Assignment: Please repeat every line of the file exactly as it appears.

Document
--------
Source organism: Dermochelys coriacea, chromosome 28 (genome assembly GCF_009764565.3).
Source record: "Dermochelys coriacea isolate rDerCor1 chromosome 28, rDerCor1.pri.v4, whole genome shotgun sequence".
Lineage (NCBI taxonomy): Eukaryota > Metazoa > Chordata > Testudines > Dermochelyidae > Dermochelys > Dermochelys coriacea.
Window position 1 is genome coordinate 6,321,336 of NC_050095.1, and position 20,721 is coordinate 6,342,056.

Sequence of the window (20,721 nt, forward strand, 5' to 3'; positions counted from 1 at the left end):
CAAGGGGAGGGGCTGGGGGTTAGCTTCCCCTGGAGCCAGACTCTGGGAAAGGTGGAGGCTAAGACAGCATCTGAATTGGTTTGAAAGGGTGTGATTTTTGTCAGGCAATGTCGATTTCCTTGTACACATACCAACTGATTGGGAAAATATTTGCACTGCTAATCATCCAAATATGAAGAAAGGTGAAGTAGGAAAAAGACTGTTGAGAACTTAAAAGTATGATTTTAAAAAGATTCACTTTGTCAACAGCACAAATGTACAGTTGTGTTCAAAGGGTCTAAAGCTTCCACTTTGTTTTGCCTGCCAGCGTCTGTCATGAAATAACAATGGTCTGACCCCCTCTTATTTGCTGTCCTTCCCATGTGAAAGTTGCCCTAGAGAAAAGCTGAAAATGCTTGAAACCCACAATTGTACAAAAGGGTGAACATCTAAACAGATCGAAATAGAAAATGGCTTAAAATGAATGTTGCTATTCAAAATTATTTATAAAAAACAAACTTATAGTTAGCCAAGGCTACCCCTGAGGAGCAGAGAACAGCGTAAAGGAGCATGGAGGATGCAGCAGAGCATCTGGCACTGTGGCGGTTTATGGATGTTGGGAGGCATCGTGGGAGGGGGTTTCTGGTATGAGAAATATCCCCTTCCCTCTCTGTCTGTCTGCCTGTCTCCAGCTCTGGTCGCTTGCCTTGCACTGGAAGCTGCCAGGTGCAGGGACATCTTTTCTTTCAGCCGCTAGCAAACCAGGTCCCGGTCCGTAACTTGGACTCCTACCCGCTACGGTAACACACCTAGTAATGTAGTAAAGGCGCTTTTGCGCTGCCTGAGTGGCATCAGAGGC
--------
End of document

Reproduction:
Source organism: Dermochelys coriacea, chromosome 28 (genome assembly GCF_009764565.3).
Source record: "Dermochelys coriacea isolate rDerCor1 chromosome 28, rDerCor1.pri.v4, whole genome shotgun sequence".
Lineage (NCBI taxonomy): Eukaryota > Metazoa > Chordata > Testudines > Dermochelyidae > Dermochelys > Dermochelys coriacea.
Window position 1 is genome coordinate 6,321,336 of NC_050095.1, and position 20,721 is coordinate 6,342,056.

Sequence of the window (20,721 nt, forward strand, 5' to 3'; positions counted from 1 at the left end):
CAAGGGGAGGGGCTGGGGGTTAGCTTCCCCTGGAGCCAGACTCTGGGAAAGGTGGAGGCTAAGACAGCATCTGAATTGGTTTGAAAGGGTGTGATTTTTGTCAGGCAATGTCGATTTCCTTGTACACATACCAACTGATTGGGAAAATATTTGCACTGCTAATCATCCAAATATGAAGAAAGGTGAAGTAGGAAAAAGACTGTTGAGAACTTAAAAGTATGATTTTAAAAAGATTCACTTTGTCAACAGCACAAATGTACAGTTGTGTTCAAAGGGTCTAAAGCTTCCACTTTGTTTTGCCTGCCAGCGTCTGTCATGAAATAACAATGGTCTGACCCCCTCTTATTTGCTGTCCTTCCCATGTGAAAGTTGCCCTAGAGAAAAGCTGAAAATGCTTGAAACCCACAATTGTACAAAAGGGTGAACATCTAAACAGATCGAAATAGAAAATGGCTTAAAATGAATGTTGCTATTCAAAATTATTTATAAAAAACAAACTTATAGTTAGCCAAGGCTACCCCTGAGGAGCAGAGAACAGCGTAAAGGAGCATGGAGGATGCAGCAGAGCATCTGGCACTGTGGCGGTTTATGGATGTTGGGAGGCATCGTGGGAGGGGGTTTCTGGTATGAGAAATATCCCCTTCCCTCTCTGTCTGTCTGCCTGTCTCCAGCTCTGGTCGCTTGCCTTGCACTGGAAGCTGCCAGGTGCAGGGACATCTTTTCTTTCAGCCGCTAGCAAACCAGGTCCCGGTCCGTAACTTGGACTCCTACCCGCTACGGTAACACACCTAGTAATGTAGTAAAGGCGCTTTTGCGCTGCCTGAGTGGCATCAGAGGC